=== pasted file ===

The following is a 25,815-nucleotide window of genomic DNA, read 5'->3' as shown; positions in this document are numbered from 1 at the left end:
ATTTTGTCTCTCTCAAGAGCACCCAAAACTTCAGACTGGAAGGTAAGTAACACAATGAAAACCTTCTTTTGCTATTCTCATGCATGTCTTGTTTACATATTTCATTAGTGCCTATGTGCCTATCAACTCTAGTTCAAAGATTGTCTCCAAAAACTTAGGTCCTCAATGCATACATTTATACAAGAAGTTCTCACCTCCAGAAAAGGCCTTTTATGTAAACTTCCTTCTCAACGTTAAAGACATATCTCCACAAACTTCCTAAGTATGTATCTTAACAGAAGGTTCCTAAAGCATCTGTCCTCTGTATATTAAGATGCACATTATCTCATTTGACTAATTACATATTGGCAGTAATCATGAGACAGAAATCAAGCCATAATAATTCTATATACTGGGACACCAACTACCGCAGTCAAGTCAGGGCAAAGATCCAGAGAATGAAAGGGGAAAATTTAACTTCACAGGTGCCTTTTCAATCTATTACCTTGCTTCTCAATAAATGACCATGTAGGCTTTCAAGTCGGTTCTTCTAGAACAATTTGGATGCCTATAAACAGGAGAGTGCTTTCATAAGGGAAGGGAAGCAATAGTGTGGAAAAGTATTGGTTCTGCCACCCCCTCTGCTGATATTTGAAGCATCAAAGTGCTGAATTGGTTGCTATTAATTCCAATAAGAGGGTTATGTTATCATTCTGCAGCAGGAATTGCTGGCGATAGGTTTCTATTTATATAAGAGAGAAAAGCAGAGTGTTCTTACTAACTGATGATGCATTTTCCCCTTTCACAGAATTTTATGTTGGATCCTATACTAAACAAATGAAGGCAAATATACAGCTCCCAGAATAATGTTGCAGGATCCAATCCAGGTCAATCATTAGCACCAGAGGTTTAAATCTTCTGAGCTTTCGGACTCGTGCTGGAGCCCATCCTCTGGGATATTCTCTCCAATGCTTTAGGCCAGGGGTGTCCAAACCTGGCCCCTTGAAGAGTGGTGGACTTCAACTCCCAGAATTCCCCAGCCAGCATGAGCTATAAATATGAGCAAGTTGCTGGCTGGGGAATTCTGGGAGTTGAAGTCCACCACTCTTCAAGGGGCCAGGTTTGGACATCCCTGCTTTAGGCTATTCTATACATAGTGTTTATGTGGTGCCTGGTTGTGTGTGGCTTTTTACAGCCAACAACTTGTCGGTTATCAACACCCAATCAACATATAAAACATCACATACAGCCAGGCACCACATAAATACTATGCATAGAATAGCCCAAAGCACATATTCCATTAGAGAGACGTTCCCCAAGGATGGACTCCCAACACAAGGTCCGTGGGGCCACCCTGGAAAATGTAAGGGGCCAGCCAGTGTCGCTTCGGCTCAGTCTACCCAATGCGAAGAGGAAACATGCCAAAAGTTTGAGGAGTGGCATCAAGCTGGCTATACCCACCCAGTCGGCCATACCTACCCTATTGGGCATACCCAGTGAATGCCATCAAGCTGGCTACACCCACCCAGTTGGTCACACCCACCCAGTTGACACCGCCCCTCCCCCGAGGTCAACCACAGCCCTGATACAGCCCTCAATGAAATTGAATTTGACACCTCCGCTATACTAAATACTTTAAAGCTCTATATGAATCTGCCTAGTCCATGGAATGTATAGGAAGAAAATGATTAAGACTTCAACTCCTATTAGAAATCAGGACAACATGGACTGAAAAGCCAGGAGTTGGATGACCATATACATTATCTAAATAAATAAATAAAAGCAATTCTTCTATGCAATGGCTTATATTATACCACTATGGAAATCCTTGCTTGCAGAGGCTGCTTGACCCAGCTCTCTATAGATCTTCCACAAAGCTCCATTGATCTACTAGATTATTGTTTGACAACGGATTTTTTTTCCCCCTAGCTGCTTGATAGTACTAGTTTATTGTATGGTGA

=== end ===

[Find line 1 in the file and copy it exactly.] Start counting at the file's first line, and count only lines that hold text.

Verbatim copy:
The following is a 25,815-nucleotide window of genomic DNA, read 5'->3' as shown; positions in this document are numbered from 1 at the left end: